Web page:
One of the great advantages of desert-adapted plants is the wealth of colorful flowers they produce, a boon to gardeners and pollinators alike. Plants that bloom in autumn offer pollen and nectar for insects and, if the seed heads are left to ripen, a late season food source for birds.

After a long hot summer, some plants think the cool of fall means it’s spring again and burst into bloom with renewed vibrance. Salvia greggii is commonly called autumn sage because, even though it flowers brilliantly in spring and lightly all summer, fall brings on another strong show. Responding to the cooler, longer nights in autumn, Salvia’s late season color becomes even more intense. Autumn sage is a compact shrub that grows 2-feet tall and 3-feet wide, with small dark green leaves and spikes of flowers in red, rose pink, coral, purple or white. Hummingbirds and bees are frequent visitors. Autumn sage prefers well-drained soil and deep watering (24 to 30 inches) every week or two while blooming, monthly or less in winter.

Autumn sage, Salvia greggii

Many ornamental grasses are their showiest in autumn, too. There are several varieties of little bluestem Schizachryium scoparium with 12-inch wide clumps of narrow blue-green leaves and 24-inch tall slender stems bearing fuzzy seed heads. ‘Blaze’ little bluestem turns scarlet in fall and ‘The Blues’ turns a beautiful pink. Both keep their color into winter when they fade to a rich bronzy brown. The color is our reward for supplying the little extra water these grasses need.

Native grasses are also important larval food for butterflies and produce nutritious seeds for songbirds, bringing color on wings to the garden. Since the seed heads are a large part of the reason they are planted, ornamental grasses should be left uncut until early spring. Then, trim them a few inches from the ground so the new growth is not stymied by having to push through old stubble to reach sunlight.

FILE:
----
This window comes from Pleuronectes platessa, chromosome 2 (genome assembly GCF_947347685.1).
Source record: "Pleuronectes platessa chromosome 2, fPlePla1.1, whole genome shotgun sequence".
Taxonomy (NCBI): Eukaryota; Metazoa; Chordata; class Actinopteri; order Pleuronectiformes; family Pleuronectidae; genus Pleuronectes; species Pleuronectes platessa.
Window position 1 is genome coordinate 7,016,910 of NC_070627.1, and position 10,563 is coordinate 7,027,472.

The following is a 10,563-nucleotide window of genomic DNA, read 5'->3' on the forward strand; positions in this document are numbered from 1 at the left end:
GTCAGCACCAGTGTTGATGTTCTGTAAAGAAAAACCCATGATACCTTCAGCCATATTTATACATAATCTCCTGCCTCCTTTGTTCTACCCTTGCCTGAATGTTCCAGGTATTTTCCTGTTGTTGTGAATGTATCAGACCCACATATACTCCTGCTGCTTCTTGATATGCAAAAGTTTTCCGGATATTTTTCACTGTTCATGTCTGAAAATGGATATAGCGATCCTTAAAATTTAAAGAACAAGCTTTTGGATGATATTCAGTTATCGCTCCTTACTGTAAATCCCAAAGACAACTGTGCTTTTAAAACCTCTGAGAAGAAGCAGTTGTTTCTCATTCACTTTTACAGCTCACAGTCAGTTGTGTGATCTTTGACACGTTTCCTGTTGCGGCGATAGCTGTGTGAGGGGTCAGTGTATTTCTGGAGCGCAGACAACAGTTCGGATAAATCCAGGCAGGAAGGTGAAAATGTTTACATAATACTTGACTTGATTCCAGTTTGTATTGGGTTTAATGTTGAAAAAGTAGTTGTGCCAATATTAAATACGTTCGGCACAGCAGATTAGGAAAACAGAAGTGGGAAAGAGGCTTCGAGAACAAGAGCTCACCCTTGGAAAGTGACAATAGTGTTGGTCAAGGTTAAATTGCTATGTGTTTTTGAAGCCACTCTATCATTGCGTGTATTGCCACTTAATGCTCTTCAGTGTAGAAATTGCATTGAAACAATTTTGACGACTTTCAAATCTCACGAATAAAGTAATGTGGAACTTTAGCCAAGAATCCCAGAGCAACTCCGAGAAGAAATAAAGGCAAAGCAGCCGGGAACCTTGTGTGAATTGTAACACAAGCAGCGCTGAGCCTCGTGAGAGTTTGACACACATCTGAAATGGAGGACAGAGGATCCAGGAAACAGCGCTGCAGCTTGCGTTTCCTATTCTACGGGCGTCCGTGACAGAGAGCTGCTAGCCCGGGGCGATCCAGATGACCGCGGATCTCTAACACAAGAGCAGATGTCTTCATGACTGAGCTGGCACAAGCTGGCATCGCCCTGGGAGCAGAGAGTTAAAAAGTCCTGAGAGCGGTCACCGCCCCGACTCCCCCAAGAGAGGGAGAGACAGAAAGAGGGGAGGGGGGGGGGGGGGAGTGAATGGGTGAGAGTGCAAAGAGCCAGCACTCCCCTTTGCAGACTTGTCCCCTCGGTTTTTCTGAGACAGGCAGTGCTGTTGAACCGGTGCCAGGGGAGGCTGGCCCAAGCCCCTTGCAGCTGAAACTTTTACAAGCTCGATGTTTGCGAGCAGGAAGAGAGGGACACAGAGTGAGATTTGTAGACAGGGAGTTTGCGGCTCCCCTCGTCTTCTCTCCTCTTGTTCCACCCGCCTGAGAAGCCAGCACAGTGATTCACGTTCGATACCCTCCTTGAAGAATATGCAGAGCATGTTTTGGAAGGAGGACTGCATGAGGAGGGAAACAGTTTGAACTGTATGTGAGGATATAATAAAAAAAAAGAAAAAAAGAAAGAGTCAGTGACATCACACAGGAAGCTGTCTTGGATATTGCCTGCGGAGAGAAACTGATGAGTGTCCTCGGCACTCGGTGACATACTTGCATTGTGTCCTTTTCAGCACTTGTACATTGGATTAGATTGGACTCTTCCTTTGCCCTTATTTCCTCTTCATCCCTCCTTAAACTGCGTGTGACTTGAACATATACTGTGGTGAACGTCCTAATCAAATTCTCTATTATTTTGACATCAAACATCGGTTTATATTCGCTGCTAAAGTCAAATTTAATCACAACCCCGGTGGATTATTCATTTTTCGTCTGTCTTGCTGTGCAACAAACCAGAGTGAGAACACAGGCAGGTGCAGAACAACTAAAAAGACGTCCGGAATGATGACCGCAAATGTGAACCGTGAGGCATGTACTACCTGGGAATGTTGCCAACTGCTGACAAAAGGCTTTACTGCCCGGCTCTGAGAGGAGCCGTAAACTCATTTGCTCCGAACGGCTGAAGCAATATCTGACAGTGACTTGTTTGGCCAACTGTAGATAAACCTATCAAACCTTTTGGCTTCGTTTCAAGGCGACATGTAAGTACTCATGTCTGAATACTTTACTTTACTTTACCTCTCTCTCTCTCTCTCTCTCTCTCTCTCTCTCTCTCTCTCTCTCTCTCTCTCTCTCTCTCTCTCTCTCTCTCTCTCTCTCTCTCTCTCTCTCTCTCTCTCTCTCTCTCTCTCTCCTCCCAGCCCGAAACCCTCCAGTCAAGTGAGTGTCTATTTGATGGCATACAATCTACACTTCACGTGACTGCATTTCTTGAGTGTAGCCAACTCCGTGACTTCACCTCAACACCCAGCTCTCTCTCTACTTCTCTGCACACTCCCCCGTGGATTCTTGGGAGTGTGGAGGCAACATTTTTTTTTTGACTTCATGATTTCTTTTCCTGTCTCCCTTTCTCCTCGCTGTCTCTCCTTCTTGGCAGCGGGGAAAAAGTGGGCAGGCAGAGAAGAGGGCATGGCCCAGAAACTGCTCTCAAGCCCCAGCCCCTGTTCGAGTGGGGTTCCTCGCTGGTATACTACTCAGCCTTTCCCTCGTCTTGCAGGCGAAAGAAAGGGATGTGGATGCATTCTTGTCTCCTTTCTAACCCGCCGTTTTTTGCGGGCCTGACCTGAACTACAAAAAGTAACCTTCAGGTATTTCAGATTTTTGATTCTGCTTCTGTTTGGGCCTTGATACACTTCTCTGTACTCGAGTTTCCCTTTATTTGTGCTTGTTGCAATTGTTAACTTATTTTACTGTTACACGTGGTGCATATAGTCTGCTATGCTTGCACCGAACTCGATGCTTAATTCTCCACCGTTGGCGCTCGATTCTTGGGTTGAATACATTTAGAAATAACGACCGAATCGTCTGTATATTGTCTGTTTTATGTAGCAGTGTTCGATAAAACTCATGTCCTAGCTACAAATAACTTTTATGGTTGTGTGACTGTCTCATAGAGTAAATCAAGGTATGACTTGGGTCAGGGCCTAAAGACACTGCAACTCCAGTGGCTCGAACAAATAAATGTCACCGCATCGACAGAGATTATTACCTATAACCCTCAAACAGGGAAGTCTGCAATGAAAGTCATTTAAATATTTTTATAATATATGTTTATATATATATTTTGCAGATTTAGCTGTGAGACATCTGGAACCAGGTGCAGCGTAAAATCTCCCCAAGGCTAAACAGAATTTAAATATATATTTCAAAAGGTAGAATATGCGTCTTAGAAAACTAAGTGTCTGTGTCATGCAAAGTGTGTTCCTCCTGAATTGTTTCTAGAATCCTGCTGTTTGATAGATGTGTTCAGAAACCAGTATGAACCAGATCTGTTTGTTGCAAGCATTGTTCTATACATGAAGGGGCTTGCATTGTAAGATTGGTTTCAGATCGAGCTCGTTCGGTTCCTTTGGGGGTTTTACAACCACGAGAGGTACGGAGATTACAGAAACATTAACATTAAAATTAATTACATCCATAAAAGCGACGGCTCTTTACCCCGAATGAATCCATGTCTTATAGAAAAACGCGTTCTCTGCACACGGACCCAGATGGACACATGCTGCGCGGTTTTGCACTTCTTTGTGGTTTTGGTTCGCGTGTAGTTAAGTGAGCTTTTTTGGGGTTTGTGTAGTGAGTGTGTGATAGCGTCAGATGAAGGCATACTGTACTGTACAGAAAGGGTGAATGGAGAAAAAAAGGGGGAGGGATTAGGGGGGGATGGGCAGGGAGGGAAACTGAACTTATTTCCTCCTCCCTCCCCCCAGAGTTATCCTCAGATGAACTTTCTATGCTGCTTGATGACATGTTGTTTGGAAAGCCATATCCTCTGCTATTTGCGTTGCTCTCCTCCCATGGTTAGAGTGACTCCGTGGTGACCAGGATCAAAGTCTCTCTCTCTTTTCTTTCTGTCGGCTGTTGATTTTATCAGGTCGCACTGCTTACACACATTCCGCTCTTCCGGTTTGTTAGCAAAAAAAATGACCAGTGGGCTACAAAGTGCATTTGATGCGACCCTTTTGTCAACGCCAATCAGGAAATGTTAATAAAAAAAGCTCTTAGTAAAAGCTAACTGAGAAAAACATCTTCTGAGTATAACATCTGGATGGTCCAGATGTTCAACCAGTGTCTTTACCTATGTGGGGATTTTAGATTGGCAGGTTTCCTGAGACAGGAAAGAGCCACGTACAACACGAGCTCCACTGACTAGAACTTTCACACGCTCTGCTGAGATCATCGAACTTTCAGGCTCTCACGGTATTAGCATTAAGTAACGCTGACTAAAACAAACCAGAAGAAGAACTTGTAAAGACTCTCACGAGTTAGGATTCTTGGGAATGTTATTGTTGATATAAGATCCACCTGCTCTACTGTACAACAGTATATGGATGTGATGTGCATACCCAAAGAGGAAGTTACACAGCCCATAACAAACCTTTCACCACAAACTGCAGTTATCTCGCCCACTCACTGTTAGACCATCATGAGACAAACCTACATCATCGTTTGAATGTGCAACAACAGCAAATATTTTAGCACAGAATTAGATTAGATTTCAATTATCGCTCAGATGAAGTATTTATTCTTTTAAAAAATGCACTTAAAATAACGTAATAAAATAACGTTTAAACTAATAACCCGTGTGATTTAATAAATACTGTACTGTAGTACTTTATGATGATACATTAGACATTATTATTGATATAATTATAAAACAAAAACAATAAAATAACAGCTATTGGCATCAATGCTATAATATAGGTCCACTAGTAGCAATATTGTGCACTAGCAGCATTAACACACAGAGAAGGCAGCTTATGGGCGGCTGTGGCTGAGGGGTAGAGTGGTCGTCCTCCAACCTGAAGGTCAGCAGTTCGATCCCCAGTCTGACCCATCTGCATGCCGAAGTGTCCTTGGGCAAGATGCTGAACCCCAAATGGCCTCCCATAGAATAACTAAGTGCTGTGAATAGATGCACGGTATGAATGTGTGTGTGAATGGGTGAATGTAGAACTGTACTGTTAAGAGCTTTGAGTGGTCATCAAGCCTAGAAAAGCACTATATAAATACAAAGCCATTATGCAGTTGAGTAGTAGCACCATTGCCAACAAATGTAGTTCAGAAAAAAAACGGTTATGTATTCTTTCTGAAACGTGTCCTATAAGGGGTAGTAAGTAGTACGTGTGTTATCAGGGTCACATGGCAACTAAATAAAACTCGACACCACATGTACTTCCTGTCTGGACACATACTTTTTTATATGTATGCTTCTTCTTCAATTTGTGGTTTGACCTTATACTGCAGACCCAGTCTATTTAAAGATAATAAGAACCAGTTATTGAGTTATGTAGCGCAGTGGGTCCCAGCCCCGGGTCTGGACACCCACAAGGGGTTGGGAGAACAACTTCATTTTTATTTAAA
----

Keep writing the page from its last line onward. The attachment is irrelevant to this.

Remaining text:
Little bluestem Schizachryium scoparium

Perhaps the most spectacular late blooming perennial is the Maximilian sunflower Helianthus maximiliani. By early autumn, its flower stems are 5 to 7-feet tall. Established plants can spread 4 or more feet wide, shooting up dozens of flower stems. The top few feet of the stems are covered in 2-inch wide yellow sunflowers with yellow centers abuzz with bees. The show can last for several weeks in September or October, but after the flowers fade the plants become a bird buffet of seeds well into winter. Maximilian sunflowers grow best in soils that hold water well and produce the best show when watered to a depth of 2 feet weekly during the growing season, every two weeks in spring and fall and monthly or less in winter.

Maximilian sunflower, Helianthus maximiliani

Flowers aren’t the only source of fall color, either, but red leaves in fall are not the norm in New Mexico. Cottonwoods in the Bosque and aspens in the mountains are our autumn gold. Chinese pistache Pistacia chinensis has become one of the most dependable heat and drought tolerant shade trees and adds splashes of red fall foliage in the ABQ metro area. A great shade tree that is 20 to 30-feet tall at maturity with a canopy spread of 20-feet, Chinese pistache benefits from structural pruning while it is young to assure strong branching. Once well rooted, it should be watered at the edge of the branch canopy to a depth of 2 to 3 feet every few weeks during the growing season and monthly or less depending on winter moisture.

Chinese pistache, Pistacia chinensis

Author: Judith Phillips, owner of Design Oasis, landscape designer and garden writer with 30 years experience designing arid-adapted and native gardens in the high desert.